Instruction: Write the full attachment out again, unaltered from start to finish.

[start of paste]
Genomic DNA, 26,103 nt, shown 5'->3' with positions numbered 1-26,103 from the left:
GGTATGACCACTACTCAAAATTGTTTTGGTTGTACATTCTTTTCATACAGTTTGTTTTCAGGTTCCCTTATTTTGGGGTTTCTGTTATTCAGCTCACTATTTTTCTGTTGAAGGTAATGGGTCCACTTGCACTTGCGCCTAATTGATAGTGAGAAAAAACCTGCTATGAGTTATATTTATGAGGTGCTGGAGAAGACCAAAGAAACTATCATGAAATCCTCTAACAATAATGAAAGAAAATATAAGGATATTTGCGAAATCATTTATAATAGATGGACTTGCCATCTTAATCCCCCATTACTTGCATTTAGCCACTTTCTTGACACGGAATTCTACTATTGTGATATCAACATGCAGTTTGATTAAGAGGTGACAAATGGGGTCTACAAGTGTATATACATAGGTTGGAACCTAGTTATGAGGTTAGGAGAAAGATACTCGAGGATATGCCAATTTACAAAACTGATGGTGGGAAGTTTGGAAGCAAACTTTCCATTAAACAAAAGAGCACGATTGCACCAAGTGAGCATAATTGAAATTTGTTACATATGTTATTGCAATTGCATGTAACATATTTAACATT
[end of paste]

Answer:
Genomic DNA, 26,103 nt, shown 5'->3' with positions numbered 1-26,103 from the left:
GGTATGACCACTACTCAAAATTGTTTTGGTTGTACATTCTTTTCATACAGTTTGTTTTCAGGTTCCCTTATTTTGGGGTTTCTGTTATTCAGCTCACTATTTTTCTGTTGAAGGTAATGGGTCCACTTGCACTTGCGCCTAATTGATAGTGAGAAAAAACCTGCTATGAGTTATATTTATGAGGTGCTGGAGAAGACCAAAGAAACTATCATGAAATCCTCTAACAATAATGAAAGAAAATATAAGGATATTTGCGAAATCATTTATAATAGATGGACTTGCCATCTTAATCCCCCATTACTTGCATTTAGCCACTTTCTTGACACGGAATTCTACTATTGTGATATCAACATGCAGTTTGATTAAGAGGTGACAAATGGGGTCTACAAGTGTATATACATAGGTTGGAACCTAGTTATGAGGTTAGGAGAAAGATACTCGAGGATATGCCAATTTACAAAACTGATGGTGGGAAGTTTGGAAGCAAACTTTCCATTAAACAAAAGAGCACGATTGCACCAAGTGAGCATAATTGAAATTTGTTACATATGTTATTGCAATTGCATGTAACATATTTAACATT